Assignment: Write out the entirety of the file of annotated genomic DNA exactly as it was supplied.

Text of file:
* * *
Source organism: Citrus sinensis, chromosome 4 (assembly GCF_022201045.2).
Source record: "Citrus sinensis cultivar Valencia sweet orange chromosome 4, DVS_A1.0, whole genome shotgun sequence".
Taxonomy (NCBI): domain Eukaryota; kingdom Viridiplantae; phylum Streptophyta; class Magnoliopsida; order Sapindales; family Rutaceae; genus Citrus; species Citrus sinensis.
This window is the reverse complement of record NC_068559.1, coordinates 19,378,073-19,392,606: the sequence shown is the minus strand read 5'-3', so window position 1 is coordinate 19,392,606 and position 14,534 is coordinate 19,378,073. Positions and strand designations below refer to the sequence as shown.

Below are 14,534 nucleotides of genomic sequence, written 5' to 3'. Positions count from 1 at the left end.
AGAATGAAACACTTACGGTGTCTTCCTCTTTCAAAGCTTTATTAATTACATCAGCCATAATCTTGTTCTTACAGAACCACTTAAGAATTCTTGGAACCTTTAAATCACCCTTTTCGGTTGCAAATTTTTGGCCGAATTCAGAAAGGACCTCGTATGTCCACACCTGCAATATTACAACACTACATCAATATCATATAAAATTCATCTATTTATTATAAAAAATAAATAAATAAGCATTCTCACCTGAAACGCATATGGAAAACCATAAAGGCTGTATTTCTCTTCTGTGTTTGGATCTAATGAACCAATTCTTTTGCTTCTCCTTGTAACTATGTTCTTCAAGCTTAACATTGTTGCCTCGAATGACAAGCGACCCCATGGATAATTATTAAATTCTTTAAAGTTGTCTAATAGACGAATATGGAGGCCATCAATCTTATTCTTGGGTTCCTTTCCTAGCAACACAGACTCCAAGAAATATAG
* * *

Source organism: Citrus sinensis, chromosome 4 (assembly GCF_022201045.2).
Source record: "Citrus sinensis cultivar Valencia sweet orange chromosome 4, DVS_A1.0, whole genome shotgun sequence".
Taxonomy (NCBI): domain Eukaryota; kingdom Viridiplantae; phylum Streptophyta; class Magnoliopsida; order Sapindales; family Rutaceae; genus Citrus; species Citrus sinensis.
This window is the reverse complement of record NC_068559.1, coordinates 19,378,073-19,392,606: the sequence shown is the minus strand read 5'-3', so window position 1 is coordinate 19,392,606 and position 14,534 is coordinate 19,378,073. Positions and strand designations below refer to the sequence as shown.

Below are 14,534 nucleotides of genomic sequence, written 5' to 3'. Positions count from 1 at the left end.
AGAATGAAACACTTACGGTGTCTTCCTCTTTCAAAGCTTTATTAATTACATCAGCCATAATCTTGTTCTTACAGAACCACTTAAGAATTCTTGGAACCTTTAAATCACCCTTTTCGGTTGCAAATTTTTGGCCGAATTCAGAAAGGACCTCGTATGTCCACACCTGCAATATTACAACACTACATCAATATCATATAAAATTCATCTATTTATTATAAAAAATAAATAAATAAGCATTCTCACCTGAAACGCATATGGAAAACCATAAAGGCTGTATTTCTCTTCTGTGTTTGGATCTAATGAACCAATTCTTTTGCTTCTCCTTGTAACTATGTTCTTCAAGCTTAACATTGTTGCCTCGAATGACAAGCGACCCCATGGATAATTATTAAATTCTTTAAAGTTGTCTAATAGACGAATATGGAGGCCATCAATCTTATTCTTGGGTTCCTTTCCTAGCAACACAGACTCCAAGAAATATAG